USA Today actually reports on something well known by all Cubans but constantly ignored by the news media
Maybe it’s because there is snow on the ground in 49 states right now.
Maybe it’s because Lake Superior is almost completely frozen over, and the ice is over ten feet thick.
Maybe it’s because someone put LSD in the water coolers at USA Today.
Whatever the reason, something very unusual happened today, much like one of those harmonious convergences that align planets and stars in certain configurations every few millennia.
USA Today has actually revealed to the nation –perhaps other nations as well — that THE ‘EMBARGO’ IS TOO FULL OF HOLES TO BE A REAL EMBARGO.
They could have revealed many more facts about the phony so-called embargo. True. They only scratched the surface. But this is USA Today, where brevity is the ultimate virtue.
It’s a start. Let’s see if anyone else follows up on this most unusual turn of events.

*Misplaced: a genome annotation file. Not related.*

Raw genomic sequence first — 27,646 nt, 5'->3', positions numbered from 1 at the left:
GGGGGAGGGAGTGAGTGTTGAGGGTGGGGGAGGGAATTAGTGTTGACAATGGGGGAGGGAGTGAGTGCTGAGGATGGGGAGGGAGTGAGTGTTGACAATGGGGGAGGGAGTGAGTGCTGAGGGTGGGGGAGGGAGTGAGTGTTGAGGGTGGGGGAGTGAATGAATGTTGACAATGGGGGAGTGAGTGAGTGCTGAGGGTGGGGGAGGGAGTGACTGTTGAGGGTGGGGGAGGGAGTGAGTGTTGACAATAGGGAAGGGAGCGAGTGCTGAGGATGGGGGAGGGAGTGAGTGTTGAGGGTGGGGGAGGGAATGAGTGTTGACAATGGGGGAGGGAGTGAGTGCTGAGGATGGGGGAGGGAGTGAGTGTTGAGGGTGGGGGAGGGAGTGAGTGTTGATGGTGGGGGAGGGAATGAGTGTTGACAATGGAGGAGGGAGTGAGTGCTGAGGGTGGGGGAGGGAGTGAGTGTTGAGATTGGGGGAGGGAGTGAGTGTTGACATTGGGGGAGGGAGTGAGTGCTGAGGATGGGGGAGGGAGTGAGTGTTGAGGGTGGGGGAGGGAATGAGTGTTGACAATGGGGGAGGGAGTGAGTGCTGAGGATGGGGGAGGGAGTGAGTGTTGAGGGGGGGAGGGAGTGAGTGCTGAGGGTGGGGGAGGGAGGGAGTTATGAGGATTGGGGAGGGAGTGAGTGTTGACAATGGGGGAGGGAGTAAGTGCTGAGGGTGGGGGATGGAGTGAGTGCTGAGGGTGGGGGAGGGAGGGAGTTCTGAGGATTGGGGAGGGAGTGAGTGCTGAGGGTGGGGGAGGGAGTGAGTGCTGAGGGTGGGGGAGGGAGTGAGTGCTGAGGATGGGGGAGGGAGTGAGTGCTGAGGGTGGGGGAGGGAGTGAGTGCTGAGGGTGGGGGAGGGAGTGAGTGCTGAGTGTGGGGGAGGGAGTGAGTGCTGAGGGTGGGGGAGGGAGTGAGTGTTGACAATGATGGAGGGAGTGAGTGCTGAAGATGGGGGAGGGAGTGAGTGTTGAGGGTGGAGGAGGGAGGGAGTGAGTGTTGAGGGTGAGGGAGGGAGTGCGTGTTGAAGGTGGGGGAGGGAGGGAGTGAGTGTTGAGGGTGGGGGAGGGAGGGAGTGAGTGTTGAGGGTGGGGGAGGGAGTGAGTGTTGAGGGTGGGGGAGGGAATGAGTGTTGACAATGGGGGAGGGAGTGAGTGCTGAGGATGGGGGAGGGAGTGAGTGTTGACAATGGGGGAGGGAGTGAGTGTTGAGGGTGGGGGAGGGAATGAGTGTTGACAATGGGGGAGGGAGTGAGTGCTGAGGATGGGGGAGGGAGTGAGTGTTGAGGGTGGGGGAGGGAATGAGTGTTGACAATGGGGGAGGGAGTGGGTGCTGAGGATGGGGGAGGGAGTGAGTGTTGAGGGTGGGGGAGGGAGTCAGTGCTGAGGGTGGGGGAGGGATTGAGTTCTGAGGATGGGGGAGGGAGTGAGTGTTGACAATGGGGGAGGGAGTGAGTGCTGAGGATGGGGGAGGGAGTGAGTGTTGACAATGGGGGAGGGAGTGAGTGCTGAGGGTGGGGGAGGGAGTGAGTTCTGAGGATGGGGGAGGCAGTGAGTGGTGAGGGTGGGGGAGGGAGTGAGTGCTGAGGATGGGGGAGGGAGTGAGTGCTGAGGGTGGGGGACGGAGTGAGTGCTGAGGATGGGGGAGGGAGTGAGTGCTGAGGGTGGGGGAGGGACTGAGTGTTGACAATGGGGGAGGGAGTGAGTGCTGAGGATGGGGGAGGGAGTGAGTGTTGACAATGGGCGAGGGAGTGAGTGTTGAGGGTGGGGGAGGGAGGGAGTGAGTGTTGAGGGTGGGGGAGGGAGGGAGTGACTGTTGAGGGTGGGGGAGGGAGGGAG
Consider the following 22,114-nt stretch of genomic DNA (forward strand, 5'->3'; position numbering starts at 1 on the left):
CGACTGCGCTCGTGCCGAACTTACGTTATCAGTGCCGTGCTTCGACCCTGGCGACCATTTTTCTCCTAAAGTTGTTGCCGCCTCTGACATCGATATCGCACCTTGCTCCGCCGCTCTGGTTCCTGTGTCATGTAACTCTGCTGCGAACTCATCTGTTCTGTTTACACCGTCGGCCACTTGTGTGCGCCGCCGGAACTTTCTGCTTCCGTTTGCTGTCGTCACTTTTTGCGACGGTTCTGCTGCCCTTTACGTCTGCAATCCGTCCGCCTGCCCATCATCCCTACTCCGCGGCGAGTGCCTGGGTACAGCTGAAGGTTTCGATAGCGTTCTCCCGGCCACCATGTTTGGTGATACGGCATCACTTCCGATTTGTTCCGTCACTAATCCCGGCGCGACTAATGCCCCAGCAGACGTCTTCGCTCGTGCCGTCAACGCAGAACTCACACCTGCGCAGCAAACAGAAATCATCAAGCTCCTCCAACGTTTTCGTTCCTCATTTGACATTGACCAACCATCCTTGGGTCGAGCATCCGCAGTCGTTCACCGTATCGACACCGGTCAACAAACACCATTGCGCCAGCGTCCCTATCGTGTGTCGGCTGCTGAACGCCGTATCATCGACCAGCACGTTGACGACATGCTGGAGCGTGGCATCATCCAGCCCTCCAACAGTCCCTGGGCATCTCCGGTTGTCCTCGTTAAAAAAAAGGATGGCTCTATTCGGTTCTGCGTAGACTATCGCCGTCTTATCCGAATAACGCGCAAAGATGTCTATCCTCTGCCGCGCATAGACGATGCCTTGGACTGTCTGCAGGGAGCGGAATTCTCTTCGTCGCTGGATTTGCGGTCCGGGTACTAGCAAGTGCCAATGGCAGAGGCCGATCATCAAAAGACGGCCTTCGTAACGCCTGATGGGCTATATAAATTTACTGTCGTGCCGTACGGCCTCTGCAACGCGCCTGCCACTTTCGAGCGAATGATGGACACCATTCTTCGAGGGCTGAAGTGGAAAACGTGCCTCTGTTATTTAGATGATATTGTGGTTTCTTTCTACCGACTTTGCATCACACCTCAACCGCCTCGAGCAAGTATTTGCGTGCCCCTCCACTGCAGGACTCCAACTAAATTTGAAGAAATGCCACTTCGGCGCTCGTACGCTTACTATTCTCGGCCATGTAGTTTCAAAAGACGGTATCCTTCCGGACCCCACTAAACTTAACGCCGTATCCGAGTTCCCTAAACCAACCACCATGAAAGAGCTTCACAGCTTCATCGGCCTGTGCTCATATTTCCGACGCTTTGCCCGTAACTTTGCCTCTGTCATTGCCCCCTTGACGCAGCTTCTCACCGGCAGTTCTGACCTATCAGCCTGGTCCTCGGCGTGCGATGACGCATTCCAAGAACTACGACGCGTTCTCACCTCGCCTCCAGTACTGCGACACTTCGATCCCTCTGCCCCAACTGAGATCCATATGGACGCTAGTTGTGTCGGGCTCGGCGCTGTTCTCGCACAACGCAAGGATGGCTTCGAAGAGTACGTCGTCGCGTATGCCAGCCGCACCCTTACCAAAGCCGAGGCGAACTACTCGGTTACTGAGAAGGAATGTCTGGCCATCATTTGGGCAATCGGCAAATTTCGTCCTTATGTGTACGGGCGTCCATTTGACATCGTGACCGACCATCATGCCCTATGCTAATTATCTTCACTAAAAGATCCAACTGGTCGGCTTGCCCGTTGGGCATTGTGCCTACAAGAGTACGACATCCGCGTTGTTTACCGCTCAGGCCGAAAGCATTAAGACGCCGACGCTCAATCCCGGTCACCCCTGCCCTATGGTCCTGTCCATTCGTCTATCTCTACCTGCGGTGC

Voices: Cuba embargo? What Cuba embargo?
Despite the trade ban, there’s plenty of commerce between the U.S. and the island.
Danilo Gomez chuckles when asked whether the U.S. embargo on Cuba should end.
“What embargo?” he says, sitting on top of his scooter after picking up some groceries near downtown Miami.
Gomez’s observation underscores a fact little known outside Cuban-American communities in the United States. While the U.S. touts the embargo as a way to starve the Castro government of funding it needs to survive, and the international community routinely criticizes America for it, U.S. companies exported more than $350 million in goods to the island last year. Four years ago, it was more than $700 million.
In past years, the U.S. has been the main food supplier to Cuba. U.S. companies send medicine, medical devices and agricultural products. Cuban Americans send untold amounts of consumer goods to relatives back home, from TVs and computers to toilet paper and T-shirts. Nearly 100,000 American citizens visited the island in 2012 through a variety of specialized visa programs, according to Cuban government figures.
The biggest contribution comes through cash remittances that Cuban Americans send to relatives — more than $2.6 billion worth in 2012, according to a study by the Miami-based Havana Consulting Group.
“That’s not an embargo,” says Gomez, 71, who left Cuba in 1975. “Money, clothes, food, medicine — we send all that.”
Continue reading HERE.